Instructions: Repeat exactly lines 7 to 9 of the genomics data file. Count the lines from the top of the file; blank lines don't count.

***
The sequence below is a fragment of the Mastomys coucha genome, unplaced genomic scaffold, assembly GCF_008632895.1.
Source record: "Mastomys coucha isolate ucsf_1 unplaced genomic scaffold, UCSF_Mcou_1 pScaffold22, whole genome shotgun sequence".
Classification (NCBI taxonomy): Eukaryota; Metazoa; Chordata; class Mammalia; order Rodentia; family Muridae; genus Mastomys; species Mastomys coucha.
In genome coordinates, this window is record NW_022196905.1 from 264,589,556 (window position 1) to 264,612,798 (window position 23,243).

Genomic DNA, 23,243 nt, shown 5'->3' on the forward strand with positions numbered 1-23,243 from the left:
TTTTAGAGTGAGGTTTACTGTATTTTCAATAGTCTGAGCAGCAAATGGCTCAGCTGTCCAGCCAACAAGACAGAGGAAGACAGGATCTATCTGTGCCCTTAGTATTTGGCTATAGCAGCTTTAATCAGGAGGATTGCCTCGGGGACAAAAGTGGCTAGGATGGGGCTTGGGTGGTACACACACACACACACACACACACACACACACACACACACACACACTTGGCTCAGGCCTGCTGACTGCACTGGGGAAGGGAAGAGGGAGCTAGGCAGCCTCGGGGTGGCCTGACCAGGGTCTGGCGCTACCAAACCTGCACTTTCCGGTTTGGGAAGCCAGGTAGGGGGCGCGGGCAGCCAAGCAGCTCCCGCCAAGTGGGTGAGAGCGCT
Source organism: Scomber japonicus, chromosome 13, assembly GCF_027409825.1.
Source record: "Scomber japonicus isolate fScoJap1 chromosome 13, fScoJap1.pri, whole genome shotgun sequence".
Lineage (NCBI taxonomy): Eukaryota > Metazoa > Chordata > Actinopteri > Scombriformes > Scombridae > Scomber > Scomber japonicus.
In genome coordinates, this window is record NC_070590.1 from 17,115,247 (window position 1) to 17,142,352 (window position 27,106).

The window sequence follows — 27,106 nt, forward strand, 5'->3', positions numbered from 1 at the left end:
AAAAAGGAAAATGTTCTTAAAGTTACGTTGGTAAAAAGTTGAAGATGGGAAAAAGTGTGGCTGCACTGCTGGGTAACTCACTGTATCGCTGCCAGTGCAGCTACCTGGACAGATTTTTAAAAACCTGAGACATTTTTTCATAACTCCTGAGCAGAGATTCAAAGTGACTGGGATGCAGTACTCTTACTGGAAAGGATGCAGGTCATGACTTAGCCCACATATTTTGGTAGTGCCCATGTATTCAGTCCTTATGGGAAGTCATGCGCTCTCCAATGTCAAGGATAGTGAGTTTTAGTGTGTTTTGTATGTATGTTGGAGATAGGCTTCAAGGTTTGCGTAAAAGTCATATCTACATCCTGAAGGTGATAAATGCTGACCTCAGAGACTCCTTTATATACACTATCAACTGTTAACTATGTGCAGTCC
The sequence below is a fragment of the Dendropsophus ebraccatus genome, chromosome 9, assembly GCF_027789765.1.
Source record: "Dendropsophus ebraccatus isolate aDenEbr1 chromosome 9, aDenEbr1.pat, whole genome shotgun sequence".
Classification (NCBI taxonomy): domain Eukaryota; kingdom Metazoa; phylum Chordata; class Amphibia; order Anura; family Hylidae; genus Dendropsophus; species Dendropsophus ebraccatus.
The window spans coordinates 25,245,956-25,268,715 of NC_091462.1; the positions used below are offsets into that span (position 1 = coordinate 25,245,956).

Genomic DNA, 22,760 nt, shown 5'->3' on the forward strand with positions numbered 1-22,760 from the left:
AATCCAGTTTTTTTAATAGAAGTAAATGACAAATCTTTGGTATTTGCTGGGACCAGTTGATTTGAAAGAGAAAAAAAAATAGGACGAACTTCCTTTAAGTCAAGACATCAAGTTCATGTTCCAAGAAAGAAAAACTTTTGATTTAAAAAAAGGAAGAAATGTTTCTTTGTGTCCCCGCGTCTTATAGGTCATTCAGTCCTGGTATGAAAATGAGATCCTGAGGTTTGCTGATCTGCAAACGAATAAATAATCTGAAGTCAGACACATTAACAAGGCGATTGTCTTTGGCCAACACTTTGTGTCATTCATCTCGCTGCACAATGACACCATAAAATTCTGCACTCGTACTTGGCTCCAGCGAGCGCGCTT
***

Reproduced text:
Source organism: Scomber japonicus, chromosome 13, assembly GCF_027409825.1.
Source record: "Scomber japonicus isolate fScoJap1 chromosome 13, fScoJap1.pri, whole genome shotgun sequence".
Lineage (NCBI taxonomy): Eukaryota > Metazoa > Chordata > Actinopteri > Scombriformes > Scombridae > Scomber > Scomber japonicus.